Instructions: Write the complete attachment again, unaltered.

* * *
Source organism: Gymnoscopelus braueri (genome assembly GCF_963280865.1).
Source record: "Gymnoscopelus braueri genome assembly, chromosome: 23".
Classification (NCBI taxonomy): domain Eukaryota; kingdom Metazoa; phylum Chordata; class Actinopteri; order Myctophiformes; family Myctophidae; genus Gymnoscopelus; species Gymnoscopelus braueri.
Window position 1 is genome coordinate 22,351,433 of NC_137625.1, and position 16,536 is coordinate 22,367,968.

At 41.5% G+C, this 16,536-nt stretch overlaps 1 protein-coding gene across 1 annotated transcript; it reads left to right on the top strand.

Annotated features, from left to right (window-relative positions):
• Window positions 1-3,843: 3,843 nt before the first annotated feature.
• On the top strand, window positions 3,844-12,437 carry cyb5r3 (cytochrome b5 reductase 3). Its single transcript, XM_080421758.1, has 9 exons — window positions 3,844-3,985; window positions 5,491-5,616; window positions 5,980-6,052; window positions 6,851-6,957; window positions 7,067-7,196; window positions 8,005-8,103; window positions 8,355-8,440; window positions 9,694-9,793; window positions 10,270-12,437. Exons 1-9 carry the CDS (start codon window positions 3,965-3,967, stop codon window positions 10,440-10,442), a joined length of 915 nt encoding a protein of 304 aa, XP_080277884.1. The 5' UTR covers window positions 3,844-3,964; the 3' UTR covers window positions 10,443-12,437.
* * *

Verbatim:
Source organism: Gymnoscopelus braueri (genome assembly GCF_963280865.1).
Source record: "Gymnoscopelus braueri genome assembly, chromosome: 23".
Classification (NCBI taxonomy): domain Eukaryota; kingdom Metazoa; phylum Chordata; class Actinopteri; order Myctophiformes; family Myctophidae; genus Gymnoscopelus; species Gymnoscopelus braueri.
Window position 1 is genome coordinate 22,351,433 of NC_137625.1, and position 16,536 is coordinate 22,367,968.

At 41.5% G+C, this 16,536-nt stretch overlaps 1 protein-coding gene across 1 annotated transcript; it reads left to right on the top strand.

Annotated features, from left to right (window-relative positions):
• Window positions 1-3,843: 3,843 nt before the first annotated feature.
• On the top strand, window positions 3,844-12,437 carry cyb5r3 (cytochrome b5 reductase 3). Its single transcript, XM_080421758.1, has 9 exons — window positions 3,844-3,985; window positions 5,491-5,616; window positions 5,980-6,052; window positions 6,851-6,957; window positions 7,067-7,196; window positions 8,005-8,103; window positions 8,355-8,440; window positions 9,694-9,793; window positions 10,270-12,437. Exons 1-9 carry the CDS (start codon window positions 3,965-3,967, stop codon window positions 10,440-10,442), a joined length of 915 nt encoding a protein of 304 aa, XP_080277884.1. The 5' UTR covers window positions 3,844-3,964; the 3' UTR covers window positions 10,443-12,437.